Archive for Nanda Sibol

Building bridges: Facilitating passage between physical and digital

Posted by Nanda Sibol on September 29th, 2014 at 7:00 am

In order to compete in today’s marketplace, it’s nearly a given that a brand must offer both digital and physical interactions for consumers. By the very nature of these two realms, the experiences in each are quite distinct. Each has its pros and cons. Marketers are doing a good job creating interactions that take advantage of the strengths of each space. However, consumers are jumping back and forth across these worlds regularly and rapidly. How easy or fluid is that transition so that they stay engaged? Let’s look at a few examples where brands and companies are extending the involvement in one dimension into the other dimension, creating tools to bridge the gap, and combining physical and digital elements into one experience—and doing so in ways that seem natural and effortless to consumers.
Lego’s newest product, Lego Fusion, offers an innovative, multi-faceted play experience. Using physical bricks, children can build cars, castles, and buildings on a special plate. Then by using an app that comes with the kit, the item is scanned and uploaded into a digital game. So after kids have put their bricks away, they can continue to interact with their creations in a highly immersive online environment. Children... Read more

Appreciation: Honoring Craft

Posted by Nanda Sibol on July 15th, 2013 at 7:00 am

As the economy picks up and consumers can afford to spend more, they are starting to realize the lack of “value” in items that were inexpensive and perhaps a bit cheap—reflecting the old adage, “You get what you pay for.” At the same time, they are becoming disenchanted with mass produced goods cranked out by machines at a rate of thousands per minute. Instead, consumers are seeking something more personalized or a sense of connection to an item. They are recognizing the value of goods made with care—often by hand and with skill and attention to detail. Consumers are also appreciating the sheer time that it takes to create something of quality, especially given the breakneck tempo of their own lives.  We see these factors coalescing into consumers’ renewed interest in hand-crafted goods—items not only embedded with quality and artistry, but that also remain accessible and affordable. Let’s look at four examples that highlight this resurgence and focus on craft.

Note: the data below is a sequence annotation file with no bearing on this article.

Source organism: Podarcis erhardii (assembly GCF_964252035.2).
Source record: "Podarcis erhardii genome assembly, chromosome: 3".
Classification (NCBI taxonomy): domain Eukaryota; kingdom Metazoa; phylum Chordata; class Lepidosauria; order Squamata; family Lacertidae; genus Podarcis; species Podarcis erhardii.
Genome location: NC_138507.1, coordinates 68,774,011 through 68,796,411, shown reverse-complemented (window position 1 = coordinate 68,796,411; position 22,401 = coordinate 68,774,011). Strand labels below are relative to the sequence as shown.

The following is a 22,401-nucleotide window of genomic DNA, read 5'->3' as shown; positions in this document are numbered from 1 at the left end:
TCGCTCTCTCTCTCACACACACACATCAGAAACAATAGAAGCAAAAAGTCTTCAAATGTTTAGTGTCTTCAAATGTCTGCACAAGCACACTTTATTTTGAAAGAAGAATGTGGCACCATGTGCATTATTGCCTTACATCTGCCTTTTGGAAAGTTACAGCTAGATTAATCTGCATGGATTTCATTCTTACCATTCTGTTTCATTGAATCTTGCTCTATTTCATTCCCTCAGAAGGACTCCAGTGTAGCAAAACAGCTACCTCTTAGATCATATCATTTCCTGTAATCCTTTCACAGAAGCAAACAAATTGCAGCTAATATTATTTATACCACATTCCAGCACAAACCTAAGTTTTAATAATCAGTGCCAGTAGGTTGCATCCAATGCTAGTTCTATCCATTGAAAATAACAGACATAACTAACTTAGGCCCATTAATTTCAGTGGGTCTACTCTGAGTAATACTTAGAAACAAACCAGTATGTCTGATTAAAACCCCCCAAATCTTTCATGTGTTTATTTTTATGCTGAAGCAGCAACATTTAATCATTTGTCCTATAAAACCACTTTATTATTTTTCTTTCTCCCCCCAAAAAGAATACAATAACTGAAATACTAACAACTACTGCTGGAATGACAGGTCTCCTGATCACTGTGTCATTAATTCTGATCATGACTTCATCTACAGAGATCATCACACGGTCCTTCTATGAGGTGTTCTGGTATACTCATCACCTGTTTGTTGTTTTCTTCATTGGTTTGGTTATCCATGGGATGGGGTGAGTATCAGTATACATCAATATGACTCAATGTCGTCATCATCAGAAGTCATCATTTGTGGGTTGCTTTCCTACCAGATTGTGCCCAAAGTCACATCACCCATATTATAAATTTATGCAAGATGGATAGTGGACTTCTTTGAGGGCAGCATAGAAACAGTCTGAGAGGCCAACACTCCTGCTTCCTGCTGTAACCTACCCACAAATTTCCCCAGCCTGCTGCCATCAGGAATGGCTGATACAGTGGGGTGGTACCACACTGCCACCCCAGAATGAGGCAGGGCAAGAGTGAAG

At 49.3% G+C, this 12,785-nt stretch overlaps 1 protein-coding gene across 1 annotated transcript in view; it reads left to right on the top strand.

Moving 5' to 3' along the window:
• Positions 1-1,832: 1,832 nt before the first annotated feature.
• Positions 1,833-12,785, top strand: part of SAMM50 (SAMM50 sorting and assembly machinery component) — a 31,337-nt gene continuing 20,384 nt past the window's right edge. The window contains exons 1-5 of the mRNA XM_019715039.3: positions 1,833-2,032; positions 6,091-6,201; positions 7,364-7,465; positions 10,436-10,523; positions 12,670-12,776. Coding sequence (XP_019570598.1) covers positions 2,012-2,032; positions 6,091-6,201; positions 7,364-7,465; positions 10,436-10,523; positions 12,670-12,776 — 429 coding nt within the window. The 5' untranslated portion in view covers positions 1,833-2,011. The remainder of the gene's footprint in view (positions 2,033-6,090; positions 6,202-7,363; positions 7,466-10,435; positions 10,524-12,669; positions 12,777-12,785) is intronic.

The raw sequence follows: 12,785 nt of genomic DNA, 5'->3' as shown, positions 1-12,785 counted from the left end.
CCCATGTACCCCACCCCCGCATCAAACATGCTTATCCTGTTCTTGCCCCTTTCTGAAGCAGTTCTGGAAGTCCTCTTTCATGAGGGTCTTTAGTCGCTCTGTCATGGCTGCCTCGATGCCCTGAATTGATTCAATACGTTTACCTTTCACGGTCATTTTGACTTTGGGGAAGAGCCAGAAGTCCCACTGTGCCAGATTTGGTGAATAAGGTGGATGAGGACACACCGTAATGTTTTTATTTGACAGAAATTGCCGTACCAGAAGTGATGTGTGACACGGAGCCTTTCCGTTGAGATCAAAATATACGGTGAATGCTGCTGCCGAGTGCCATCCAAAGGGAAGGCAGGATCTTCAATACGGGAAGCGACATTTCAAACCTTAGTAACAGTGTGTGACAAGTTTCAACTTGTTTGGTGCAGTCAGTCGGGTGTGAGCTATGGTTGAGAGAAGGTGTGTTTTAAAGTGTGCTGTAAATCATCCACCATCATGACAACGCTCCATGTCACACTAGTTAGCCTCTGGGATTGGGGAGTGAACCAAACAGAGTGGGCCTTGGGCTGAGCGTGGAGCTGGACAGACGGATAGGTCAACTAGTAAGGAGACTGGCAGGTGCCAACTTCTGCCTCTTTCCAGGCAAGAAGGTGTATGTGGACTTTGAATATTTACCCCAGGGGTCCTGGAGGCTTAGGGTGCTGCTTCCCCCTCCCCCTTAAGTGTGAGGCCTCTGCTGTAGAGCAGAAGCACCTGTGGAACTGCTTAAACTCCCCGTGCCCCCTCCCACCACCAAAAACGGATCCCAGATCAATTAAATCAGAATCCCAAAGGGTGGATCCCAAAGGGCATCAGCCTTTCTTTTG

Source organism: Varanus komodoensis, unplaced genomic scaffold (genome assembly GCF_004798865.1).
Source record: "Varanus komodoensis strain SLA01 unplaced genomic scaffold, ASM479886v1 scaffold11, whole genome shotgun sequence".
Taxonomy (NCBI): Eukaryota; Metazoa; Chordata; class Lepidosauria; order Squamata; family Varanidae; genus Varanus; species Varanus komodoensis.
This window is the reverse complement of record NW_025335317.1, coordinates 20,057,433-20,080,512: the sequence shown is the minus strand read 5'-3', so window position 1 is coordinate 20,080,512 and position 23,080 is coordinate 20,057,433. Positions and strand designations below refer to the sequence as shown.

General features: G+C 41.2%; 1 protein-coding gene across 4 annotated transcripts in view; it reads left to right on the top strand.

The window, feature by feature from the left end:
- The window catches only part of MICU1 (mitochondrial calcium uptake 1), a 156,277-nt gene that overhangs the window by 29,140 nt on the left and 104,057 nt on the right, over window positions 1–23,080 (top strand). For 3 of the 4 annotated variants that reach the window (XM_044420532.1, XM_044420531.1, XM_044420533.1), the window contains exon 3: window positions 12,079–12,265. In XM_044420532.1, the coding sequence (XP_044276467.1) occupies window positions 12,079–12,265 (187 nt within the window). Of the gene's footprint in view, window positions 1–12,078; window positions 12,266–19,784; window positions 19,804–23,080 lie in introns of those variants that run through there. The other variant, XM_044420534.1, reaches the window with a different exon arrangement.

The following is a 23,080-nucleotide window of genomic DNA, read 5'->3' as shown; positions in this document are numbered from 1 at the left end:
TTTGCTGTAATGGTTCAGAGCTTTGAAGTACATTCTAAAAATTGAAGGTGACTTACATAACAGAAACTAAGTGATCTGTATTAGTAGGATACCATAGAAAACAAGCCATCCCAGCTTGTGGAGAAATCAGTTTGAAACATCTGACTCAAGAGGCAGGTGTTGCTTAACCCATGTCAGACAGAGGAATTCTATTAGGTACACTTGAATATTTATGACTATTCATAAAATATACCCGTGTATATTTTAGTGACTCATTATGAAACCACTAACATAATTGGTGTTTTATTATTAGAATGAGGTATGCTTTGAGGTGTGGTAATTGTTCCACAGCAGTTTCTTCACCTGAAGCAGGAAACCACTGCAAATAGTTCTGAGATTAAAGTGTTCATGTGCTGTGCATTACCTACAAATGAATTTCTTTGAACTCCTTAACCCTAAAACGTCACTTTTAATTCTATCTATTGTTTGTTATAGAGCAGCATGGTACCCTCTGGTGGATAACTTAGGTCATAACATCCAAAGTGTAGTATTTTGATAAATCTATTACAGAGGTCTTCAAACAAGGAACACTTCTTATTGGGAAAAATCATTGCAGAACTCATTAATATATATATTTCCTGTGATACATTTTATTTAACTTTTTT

Consider the case of craft beer. While craft beer has been around for decades and has maintained a level of niche popularity, recently, the products are garnering more widespread attention and gaining market share, as evidenced by a 30 percent share... Read more

Get-To-The-Point Branding

Posted by Nanda Sibol on January 28th, 2013 at 1:09 pm

Consumers today are literally bombarded with brand messages on multiple media platforms and devices at home, on the go, in stores and on the shelf.  It is overwhelming for consumers to make sense of it all and sift through the clutter and noise to get to what is important to them. Consumers today have little time to read printed copy or listen to and watch an ad; instead they are scanning the surface or skimming to get a quick read on what a brand or product is about.
New brands are acknowledging this shift in consumer behavior, and, in order to build quick awareness, they are encapsulating their key message—either the functional product benefit, point of difference, or positioning—into their brand name. Take for instance the brand “Eat Well Enjoy Life” that conveys the functional and emotional benefit in its name. In these instances, the brand name becomes the brand sound bite. We’ve seen several examples in food and pharmaceuticals where brands are developing their distinct sound bites to build affinity and awareness in seconds.
Thomas Keller of French Laundry fame has created a new 100% gluten-free flour. Leveraging the standard cooking instruction, “cup for cup”, and distilling it further by using... Read more